Assessing Cost-Effectivenessin the Radiology Department
Imaging Cluster Manager
Centre for Evidencebased
In September 2005, the Centre for Evidence- Based Purchasing (CEP) was created within the UK National Health Service (NHS) Purchasing and SupplyAgency (PASA), as the first key outcome of the Healthcare IndustriesTask Force (HITF), a joint government and industry strategic group, convened to answer a number of industry criticisms, including that the value of innovative healthcare technologies was poorly understood in the NHS and subsequently their adoption in the UK was low.
The Centre for Evidence-Based Purchasing is funded by the UK Department of Health and aims to be the leading independent source of information supporting the uptake of medical technology solutions in health and social care, focusing on the cost-effectiveness of technology and services, leading to an appraisal of value.
This article will focus on CEP projects in imaging, and report on how we contribute to the evidence-base for demonstrating cost-effectiveness in procurement and cost management in the radiology department.
CEP reviews existing evidence and develops economic models to describe the key costs and benefits of novel imaging solutions, thereby informing decision-making and supporting their uptake in theNHS. Universal benefits demonstrated by technological advances in imaging include improved speed and accuracy of diagnosis, with potential workflow gains from minimising repeat exposures as well as changes in patient pathways for managing clinical conditions, enabling cost-effective imaging strategies and resource usage.
One of the first published CEP reports in imaging was an economic report, titled ‘Cost-effectiveness of direct digital radiography (DDR) versus computed radiography (CR) for chest examinations’. The aim was to identify whether there was a turning point, in terms of patient throughput, at which the higher initial outlay for a new DDR installation was balanced by a benefit gained in whole-life costs over CR.
If the throughput is less than 80 patients per day, then CR may be more cost effective. Between 80 and 95 patients per day, the difference between the two modalities is negligible and will depend on each individual service. For greater than approximately 95 patients per day with CR, extra resources will be required to manage throughput.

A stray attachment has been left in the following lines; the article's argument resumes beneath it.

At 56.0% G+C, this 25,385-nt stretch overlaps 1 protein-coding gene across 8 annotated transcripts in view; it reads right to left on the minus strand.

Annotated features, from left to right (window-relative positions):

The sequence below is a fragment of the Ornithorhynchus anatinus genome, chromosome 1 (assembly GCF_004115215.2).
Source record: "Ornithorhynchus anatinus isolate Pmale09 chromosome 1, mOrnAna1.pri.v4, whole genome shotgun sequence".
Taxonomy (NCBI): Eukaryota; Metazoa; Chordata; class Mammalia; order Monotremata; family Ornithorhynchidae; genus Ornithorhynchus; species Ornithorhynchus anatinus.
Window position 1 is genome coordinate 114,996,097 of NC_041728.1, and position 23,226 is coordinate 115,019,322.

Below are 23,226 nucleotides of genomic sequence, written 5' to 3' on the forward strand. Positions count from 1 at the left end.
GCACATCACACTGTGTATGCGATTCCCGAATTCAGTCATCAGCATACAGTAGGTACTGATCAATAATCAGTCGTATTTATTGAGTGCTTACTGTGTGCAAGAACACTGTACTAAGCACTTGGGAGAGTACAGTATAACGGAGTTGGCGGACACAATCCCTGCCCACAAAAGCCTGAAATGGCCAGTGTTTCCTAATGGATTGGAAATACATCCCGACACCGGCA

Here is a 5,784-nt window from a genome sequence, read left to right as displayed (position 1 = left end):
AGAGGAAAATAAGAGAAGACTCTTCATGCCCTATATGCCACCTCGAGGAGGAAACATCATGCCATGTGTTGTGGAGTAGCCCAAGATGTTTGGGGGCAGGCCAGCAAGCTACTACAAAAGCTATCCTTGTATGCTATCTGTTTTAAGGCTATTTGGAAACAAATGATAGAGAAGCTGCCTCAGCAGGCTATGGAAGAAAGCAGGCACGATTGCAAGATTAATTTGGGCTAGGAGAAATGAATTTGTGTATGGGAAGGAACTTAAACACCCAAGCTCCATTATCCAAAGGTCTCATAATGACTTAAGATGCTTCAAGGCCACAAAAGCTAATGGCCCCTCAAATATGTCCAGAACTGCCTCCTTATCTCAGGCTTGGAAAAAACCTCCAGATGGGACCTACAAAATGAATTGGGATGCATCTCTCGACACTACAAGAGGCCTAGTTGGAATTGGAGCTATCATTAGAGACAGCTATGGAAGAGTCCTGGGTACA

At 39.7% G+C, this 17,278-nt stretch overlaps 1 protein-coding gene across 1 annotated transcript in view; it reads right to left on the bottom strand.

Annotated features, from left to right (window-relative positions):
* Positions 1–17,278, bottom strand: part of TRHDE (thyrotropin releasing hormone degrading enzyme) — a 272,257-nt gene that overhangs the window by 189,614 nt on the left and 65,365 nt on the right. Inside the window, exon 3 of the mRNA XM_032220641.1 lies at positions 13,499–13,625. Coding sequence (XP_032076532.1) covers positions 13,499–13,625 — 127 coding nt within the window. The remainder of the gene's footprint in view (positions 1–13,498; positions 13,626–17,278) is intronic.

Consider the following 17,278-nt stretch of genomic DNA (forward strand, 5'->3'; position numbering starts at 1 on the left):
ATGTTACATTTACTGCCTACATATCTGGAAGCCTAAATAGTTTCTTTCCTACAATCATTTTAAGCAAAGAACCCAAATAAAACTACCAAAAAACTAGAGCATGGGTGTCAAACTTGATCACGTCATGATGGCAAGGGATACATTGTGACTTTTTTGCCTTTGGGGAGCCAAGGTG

Therefore, above this level of throughput, a DDR room is more cost effective. DDR was shown to have a number of advantages over CR, such as reduced queue sizes, more efficient use of operator time and reduced patient waiting time. Additionally, for DDR, the amount of time a patient spends in the x-ray department was found to be less, with fewer patients having to wait for 30 minutes or more.
To inform the future procurement of digital mammography, CEP has published an economic report: ‘Cost-effectiveness of full field digital mammography (FFDM) and computed radiography (CR) versus film/screen imaging for mammography’.
Results show that while capital costs may be perceived as a large component of the cost associated with digital mammography equipment, other components also have significant impact. Of particular importance for mammography are per image costs, such as film and image storage, because of the large number of images acquired on mammography systems during their lifetime, and staffing costs, which account for well over half of the total costs regardless of the system type, technology or location. The cost-effectiveness of either CR or FFDM depends heavily on the cost per image for image storage, and it is vital that particular attention is paid to this cost during any purchasing process.